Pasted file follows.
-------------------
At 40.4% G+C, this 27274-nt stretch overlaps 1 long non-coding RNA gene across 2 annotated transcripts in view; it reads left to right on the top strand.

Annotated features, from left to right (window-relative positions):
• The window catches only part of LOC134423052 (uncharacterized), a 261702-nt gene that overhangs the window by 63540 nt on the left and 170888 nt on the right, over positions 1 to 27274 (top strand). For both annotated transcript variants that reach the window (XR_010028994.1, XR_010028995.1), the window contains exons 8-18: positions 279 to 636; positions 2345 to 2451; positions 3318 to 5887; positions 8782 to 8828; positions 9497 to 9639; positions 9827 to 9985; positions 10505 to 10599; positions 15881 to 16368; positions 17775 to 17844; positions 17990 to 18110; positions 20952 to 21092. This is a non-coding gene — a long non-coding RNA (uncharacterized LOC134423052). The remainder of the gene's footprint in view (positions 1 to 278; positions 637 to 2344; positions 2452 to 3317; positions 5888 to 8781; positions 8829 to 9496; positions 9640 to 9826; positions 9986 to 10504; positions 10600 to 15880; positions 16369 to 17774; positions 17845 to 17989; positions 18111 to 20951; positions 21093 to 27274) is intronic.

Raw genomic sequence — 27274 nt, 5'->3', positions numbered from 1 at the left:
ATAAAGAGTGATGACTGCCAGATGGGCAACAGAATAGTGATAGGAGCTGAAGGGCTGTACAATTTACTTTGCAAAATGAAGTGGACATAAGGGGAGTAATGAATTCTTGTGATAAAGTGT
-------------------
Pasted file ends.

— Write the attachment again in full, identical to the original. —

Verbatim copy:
At 40.4% G+C, this 27274-nt stretch overlaps 1 long non-coding RNA gene across 2 annotated transcripts in view; it reads left to right on the top strand.

Annotated features, from left to right (window-relative positions):
• The window catches only part of LOC134423052 (uncharacterized), a 261702-nt gene that overhangs the window by 63540 nt on the left and 170888 nt on the right, over positions 1 to 27274 (top strand). For both annotated transcript variants that reach the window (XR_010028994.1, XR_010028995.1), the window contains exons 8-18: positions 279 to 636; positions 2345 to 2451; positions 3318 to 5887; positions 8782 to 8828; positions 9497 to 9639; positions 9827 to 9985; positions 10505 to 10599; positions 15881 to 16368; positions 17775 to 17844; positions 17990 to 18110; positions 20952 to 21092. This is a non-coding gene — a long non-coding RNA (uncharacterized LOC134423052). The remainder of the gene's footprint in view (positions 1 to 278; positions 637 to 2344; positions 2452 to 3317; positions 5888 to 8781; positions 8829 to 9496; positions 9640 to 9826; positions 9986 to 10504; positions 10600 to 15880; positions 16369 to 17774; positions 17845 to 17989; positions 18111 to 20951; positions 21093 to 27274) is intronic.

Raw genomic sequence — 27274 nt, 5'->3', positions numbered from 1 at the left:
ATAAAGAGTGATGACTGCCAGATGGGCAACAGAATAGTGATAGGAGCTGAAGGGCTGTACAATTTACTTTGCAAAATGAAGTGGACATAAGGGGAGTAATGAATTCTTGTGATAAAGTGT